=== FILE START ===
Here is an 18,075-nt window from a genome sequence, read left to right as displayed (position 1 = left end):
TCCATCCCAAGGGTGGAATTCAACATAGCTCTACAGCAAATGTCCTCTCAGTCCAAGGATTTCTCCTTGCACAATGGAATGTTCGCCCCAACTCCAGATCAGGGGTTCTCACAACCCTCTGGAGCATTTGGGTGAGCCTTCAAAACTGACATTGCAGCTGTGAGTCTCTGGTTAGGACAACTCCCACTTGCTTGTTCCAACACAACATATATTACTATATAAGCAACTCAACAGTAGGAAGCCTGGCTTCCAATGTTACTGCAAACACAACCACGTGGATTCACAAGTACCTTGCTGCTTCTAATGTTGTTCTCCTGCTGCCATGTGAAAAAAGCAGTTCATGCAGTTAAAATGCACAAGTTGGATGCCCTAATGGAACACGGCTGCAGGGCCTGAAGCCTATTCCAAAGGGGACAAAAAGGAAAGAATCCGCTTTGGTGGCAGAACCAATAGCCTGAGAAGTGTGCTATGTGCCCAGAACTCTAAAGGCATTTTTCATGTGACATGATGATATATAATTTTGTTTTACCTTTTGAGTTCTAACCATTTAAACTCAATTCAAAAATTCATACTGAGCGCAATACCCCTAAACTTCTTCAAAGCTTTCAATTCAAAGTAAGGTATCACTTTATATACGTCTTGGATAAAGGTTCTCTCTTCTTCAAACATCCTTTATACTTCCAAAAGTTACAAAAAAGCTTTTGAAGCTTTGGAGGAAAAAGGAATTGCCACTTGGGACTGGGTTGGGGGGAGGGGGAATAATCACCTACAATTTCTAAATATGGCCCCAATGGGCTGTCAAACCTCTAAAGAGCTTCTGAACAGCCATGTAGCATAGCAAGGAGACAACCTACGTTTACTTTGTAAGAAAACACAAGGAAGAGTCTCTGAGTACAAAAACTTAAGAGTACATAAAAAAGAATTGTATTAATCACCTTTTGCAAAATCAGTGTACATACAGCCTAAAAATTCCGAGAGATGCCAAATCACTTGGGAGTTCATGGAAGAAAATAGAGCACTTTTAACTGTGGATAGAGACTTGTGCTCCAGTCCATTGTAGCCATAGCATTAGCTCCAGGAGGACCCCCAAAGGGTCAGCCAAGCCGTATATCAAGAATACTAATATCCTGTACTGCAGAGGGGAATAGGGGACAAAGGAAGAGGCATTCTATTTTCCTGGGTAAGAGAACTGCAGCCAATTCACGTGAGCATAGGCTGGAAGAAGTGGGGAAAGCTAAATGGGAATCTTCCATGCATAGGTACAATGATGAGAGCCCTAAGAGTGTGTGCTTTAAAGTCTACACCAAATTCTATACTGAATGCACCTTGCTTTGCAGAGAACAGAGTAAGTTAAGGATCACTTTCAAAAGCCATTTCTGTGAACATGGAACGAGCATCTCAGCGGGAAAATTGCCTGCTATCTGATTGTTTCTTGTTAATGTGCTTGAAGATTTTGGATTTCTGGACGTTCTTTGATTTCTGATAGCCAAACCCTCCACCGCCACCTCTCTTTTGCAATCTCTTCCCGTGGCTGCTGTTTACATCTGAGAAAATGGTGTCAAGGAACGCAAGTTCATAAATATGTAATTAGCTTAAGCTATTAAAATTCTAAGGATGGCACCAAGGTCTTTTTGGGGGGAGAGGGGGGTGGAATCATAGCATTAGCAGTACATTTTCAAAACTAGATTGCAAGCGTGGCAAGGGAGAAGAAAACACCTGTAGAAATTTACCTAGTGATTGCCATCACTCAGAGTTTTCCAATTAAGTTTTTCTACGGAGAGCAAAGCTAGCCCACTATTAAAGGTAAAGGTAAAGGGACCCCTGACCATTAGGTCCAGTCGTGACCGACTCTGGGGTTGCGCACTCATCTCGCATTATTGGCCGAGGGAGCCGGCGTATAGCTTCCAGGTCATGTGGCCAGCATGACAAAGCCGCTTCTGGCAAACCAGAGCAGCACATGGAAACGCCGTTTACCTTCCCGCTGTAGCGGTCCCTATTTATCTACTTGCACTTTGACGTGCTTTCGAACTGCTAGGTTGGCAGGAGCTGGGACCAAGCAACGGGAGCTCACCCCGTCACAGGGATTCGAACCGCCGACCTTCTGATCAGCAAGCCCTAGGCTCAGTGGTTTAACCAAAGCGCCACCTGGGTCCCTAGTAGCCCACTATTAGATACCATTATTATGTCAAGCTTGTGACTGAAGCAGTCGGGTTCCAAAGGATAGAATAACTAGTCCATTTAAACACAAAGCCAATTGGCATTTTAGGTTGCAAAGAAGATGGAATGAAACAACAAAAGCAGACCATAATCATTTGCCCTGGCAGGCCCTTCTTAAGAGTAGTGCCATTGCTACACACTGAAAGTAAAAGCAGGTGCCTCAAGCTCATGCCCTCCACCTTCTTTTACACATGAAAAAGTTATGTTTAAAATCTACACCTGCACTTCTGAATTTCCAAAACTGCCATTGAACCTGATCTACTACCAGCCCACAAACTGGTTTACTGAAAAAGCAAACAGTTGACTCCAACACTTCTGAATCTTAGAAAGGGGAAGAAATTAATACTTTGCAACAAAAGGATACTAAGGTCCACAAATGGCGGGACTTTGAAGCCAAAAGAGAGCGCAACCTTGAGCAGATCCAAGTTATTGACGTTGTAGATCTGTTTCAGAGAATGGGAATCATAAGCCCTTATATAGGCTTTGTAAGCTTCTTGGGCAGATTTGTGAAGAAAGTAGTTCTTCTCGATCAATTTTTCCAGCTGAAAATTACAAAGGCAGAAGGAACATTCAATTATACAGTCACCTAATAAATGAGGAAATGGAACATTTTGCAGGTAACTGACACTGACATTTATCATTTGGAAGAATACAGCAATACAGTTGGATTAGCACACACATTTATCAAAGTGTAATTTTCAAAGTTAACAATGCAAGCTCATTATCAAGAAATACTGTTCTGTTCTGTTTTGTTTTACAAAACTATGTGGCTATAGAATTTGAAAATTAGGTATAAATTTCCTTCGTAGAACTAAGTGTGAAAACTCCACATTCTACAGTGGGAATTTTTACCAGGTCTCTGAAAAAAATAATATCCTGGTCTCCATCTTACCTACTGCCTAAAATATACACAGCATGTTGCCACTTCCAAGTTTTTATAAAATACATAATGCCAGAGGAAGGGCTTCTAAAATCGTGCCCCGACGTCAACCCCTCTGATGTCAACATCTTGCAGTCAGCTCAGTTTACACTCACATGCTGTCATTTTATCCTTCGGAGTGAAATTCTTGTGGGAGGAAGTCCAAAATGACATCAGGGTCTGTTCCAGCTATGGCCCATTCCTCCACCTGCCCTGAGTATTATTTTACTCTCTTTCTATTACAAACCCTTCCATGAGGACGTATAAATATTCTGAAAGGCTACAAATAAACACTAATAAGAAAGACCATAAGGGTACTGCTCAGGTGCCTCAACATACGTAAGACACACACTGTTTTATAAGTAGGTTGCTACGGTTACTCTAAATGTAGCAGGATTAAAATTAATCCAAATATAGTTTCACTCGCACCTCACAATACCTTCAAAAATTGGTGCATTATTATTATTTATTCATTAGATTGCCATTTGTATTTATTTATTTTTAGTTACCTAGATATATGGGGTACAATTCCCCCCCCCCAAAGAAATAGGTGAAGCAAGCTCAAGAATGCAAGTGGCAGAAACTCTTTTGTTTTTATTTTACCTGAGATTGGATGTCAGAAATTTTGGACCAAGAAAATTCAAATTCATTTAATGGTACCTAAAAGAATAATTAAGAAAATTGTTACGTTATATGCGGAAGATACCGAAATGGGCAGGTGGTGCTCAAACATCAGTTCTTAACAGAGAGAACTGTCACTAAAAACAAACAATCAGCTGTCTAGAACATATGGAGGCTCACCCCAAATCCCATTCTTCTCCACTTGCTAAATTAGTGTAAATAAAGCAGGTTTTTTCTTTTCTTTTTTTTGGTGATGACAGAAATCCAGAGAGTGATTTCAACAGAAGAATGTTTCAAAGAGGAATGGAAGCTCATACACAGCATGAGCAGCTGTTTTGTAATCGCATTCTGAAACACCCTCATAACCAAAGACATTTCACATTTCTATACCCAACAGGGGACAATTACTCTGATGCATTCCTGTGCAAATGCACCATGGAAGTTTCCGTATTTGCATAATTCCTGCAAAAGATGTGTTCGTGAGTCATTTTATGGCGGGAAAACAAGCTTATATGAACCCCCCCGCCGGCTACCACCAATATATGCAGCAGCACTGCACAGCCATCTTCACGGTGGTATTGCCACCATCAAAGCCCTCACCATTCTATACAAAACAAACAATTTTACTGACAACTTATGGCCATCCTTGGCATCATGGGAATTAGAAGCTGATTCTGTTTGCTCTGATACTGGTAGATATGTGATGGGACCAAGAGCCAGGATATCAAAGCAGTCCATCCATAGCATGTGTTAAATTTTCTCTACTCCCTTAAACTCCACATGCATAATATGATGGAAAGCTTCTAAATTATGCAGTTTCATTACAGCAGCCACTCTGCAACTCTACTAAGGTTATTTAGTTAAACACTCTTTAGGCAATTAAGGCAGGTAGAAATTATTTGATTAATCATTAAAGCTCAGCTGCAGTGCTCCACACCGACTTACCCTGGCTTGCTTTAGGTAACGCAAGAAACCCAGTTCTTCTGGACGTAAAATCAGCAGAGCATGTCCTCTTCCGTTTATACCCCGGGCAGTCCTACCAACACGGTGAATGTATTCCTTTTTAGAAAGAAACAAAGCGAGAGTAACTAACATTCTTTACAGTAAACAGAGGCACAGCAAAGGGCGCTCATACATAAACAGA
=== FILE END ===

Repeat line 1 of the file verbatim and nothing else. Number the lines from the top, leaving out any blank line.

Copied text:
Here is an 18,075-nt window from a genome sequence, read left to right as displayed (position 1 = left end):